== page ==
33 year-old Kelsey Brookes is re-inventing psychedelic art for the 21st century.
‘Desires of the Soul’ is his first full UK solo show. A life-sized skeleton inspired by Tibetan art holds up a black cobra and an hour glass while neon colours starburst in the background. Exaggerated animals take to an iridescent sea aboard a full-to-bursting ark. Hermaphrodite chimerae beckon the viewer into their own private realms on the furthest reaches of perception. The art is impulsive, extravagant, poetic and spontaneous, an echo of the spirit.
Kelsey’s paintings mix primal imagery and potent signifiers with vivid, kaleidoscopic abstractions. In keeping with the finest examples of psychedelic expression Kelsey’s artworks are neither a bad trip nor a fluffy love-in, but a dramatic expression of our impulses that supersedes conventional western mores. Enhanced sensation and the gamut of human experience are represented through an ancient concept: the ‘chimera’, an amalgamation of different beasts and human forms. Primitive eastern devotional and religious art, spirituality, sexuality, and the ongoing conflict between the reptilian and more evolved aspects of the human mind: these are just a few of the aspects given birth, screaming celestial harmonies, onto the canvas.
“This is the most densely painted work I have made yet,” says Kelsey. “There’s more focus on implied motion, background colours and intricate details – they’re more complete paintings in a number of ways.”
A former scientist, willpower and self-mastery influence Kelsey’s work as much as mind expansion and sensation. “The complex backgrounds are made using lots of painter’s tape and time. The technique I use is dedication, discipline, and repetition.”
An unusual inspiration for ‘Desires of the Soul’ is Kelsey’s migrane headaches. The powerful affliction is often associated with not only visual hallucinations but also perceived smells and other ‘synaesthetic’ experiences (the interpretation of one sense as another, for instance ‘hearing’ colours). “I get the migraines a couple of times a year,” he says. “Just before the headache sets in I get thirty minutes of free psychedelic imagery, which I thoroughly mined for this show. The migranes especially influenced the decorative parts of the work. The lines and the geometric patterns come directly from my hallucinogenic experiences just before the headache.”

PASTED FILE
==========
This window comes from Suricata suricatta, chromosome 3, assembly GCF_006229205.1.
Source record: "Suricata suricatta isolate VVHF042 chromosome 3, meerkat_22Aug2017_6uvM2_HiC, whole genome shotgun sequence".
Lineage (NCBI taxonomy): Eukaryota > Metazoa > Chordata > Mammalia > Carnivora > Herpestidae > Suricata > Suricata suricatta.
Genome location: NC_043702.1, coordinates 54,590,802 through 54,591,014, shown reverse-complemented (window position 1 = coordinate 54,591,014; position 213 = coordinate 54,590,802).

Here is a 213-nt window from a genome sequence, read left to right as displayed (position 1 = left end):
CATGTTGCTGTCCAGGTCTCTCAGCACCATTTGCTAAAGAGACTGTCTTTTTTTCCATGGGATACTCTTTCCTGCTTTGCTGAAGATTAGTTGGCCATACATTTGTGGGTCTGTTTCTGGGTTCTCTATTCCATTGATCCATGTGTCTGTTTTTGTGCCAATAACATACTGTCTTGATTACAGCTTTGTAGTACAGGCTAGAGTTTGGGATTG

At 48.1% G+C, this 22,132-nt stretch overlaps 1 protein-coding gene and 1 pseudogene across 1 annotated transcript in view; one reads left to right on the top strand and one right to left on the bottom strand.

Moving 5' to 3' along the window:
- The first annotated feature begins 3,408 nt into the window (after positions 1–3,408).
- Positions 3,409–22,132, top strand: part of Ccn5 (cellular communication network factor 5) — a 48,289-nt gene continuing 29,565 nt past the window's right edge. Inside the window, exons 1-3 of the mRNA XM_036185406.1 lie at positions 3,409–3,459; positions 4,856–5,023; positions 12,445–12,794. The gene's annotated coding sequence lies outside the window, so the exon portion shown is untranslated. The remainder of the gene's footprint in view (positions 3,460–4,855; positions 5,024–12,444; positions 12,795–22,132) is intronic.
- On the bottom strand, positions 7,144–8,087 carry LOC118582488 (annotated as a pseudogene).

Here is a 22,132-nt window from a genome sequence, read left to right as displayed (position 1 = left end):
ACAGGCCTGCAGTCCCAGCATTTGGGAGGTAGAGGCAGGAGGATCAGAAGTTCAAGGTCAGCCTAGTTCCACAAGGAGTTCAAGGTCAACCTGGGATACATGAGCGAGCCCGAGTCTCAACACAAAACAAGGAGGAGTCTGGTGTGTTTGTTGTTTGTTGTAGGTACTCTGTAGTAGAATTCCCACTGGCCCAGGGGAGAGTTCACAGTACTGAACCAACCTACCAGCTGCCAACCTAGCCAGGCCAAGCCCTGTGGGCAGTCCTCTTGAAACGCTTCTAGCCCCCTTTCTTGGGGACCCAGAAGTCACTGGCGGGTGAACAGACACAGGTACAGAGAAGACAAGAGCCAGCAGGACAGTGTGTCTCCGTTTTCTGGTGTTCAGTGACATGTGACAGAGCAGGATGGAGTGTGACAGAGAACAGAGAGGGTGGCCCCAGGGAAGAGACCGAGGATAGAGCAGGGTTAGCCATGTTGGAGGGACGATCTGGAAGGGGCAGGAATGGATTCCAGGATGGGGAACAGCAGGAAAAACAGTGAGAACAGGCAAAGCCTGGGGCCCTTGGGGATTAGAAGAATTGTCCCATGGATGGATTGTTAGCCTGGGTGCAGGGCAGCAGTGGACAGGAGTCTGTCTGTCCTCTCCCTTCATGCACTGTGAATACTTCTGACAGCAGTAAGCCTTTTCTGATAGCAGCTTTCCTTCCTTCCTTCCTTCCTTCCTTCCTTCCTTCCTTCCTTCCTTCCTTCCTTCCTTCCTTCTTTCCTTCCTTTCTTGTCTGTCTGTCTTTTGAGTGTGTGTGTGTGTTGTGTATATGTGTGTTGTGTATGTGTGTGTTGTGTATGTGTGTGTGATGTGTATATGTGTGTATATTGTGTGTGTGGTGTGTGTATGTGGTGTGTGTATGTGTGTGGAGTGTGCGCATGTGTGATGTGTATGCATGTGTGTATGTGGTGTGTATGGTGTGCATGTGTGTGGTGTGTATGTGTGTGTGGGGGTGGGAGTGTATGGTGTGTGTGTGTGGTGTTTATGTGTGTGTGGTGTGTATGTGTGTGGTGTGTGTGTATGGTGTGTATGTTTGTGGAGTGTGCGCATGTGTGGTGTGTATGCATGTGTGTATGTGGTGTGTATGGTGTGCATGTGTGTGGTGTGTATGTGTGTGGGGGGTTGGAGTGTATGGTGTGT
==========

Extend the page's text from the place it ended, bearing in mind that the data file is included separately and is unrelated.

Kelsey says that psychedelic drugs and other hallucinatory experiences “were an introduction to seeing the world from a different perspective. Not any particular perspective, just the knowledge that there were many different ways of understanding. In that sense the psychedelic experience plays a major role in my creative thought process. The imagery classically used to translate that mental state, at least in the west, appeals to me but also can easily be dismiss as frivolous. I’m attempting to address and translate that work through my own experience.”
About the artist
Born in Denver, Colorado 33 years ago Kelsey Brookes originally pursued a successful career in molecular and micro biology. He received a sought-after fellowship at the Centre for Disease Control and Prevention working with viruses, including developing a system for identifying HiV in the blood of blood bank donors, until “becoming a painter who dabbled in science” aged 27. “The jury is still out on whether I can actually paint but it sure is fun,” he says.
He approaches painting as an instinctive form of expression, and his artistic and scientific careers as spiritual development. “The deeper I look into any contemplative tradition, both in spirituality and in science, the more I realize it is not the answers but the questions that are of real value. I try and follow my instinct and resist concept and didactic ideas as I paint. What I am painting is not an answer to the questions but rather an illustrated version of those questions.”
Now based in San Diego, California Kelsey is an avid surfer who collaborates regularly with adventure sports brand RVCA. A regimented individual and in his own words “a relentless self-analyser” who’s “not going to give himself a break just yet,” Kelsey believes that “one’s path is one’s guru... To that end I meditate every day, I do yoga twice a week and take mushrooms once a year. To be honest thought, the mushrooms are just for fun. The real work gets done in my meditation and yoga practice.”